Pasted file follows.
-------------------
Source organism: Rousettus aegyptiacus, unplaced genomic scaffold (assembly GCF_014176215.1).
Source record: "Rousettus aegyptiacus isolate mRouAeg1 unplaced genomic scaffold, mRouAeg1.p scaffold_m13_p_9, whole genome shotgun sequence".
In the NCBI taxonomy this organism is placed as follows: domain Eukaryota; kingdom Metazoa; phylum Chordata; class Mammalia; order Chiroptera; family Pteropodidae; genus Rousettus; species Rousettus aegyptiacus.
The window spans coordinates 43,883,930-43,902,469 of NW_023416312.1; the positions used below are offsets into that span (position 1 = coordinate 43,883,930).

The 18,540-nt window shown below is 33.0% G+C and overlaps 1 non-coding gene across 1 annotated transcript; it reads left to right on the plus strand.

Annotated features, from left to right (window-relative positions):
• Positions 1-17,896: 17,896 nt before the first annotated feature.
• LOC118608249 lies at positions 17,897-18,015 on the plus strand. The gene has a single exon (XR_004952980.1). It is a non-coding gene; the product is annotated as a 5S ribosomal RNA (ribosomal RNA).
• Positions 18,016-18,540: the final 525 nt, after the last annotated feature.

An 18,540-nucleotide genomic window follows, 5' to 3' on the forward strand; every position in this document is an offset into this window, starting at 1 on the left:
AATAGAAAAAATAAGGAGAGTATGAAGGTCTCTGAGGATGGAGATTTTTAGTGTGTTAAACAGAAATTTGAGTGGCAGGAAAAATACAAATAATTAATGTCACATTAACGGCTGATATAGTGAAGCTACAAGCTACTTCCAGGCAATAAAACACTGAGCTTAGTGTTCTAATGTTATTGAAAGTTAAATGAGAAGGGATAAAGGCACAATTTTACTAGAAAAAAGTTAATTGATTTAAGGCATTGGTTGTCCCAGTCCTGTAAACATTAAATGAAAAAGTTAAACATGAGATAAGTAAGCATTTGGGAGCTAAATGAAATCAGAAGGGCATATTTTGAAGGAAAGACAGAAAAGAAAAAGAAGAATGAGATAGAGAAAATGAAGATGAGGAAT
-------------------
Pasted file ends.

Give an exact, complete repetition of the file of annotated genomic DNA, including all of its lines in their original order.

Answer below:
Source organism: Rousettus aegyptiacus, unplaced genomic scaffold (assembly GCF_014176215.1).
Source record: "Rousettus aegyptiacus isolate mRouAeg1 unplaced genomic scaffold, mRouAeg1.p scaffold_m13_p_9, whole genome shotgun sequence".
In the NCBI taxonomy this organism is placed as follows: domain Eukaryota; kingdom Metazoa; phylum Chordata; class Mammalia; order Chiroptera; family Pteropodidae; genus Rousettus; species Rousettus aegyptiacus.
The window spans coordinates 43,883,930-43,902,469 of NW_023416312.1; the positions used below are offsets into that span (position 1 = coordinate 43,883,930).

The 18,540-nt window shown below is 33.0% G+C and overlaps 1 non-coding gene across 1 annotated transcript; it reads left to right on the plus strand.

Annotated features, from left to right (window-relative positions):
• Positions 1-17,896: 17,896 nt before the first annotated feature.
• LOC118608249 lies at positions 17,897-18,015 on the plus strand. The gene has a single exon (XR_004952980.1). It is a non-coding gene; the product is annotated as a 5S ribosomal RNA (ribosomal RNA).
• Positions 18,016-18,540: the final 525 nt, after the last annotated feature.

An 18,540-nucleotide genomic window follows, 5' to 3' on the forward strand; every position in this document is an offset into this window, starting at 1 on the left:
AATAGAAAAAATAAGGAGAGTATGAAGGTCTCTGAGGATGGAGATTTTTAGTGTGTTAAACAGAAATTTGAGTGGCAGGAAAAATACAAATAATTAATGTCACATTAACGGCTGATATAGTGAAGCTACAAGCTACTTCCAGGCAATAAAACACTGAGCTTAGTGTTCTAATGTTATTGAAAGTTAAATGAGAAGGGATAAAGGCACAATTTTACTAGAAAAAAGTTAATTGATTTAAGGCATTGGTTGTCCCAGTCCTGTAAACATTAAATGAAAAAGTTAAACATGAGATAAGTAAGCATTTGGGAGCTAAATGAAATCAGAAGGGCATATTTTGAAGGAAAGACAGAAAAGAAAAAGAAGAATGAGATAGAGAAAATGAAGATGAGGAAT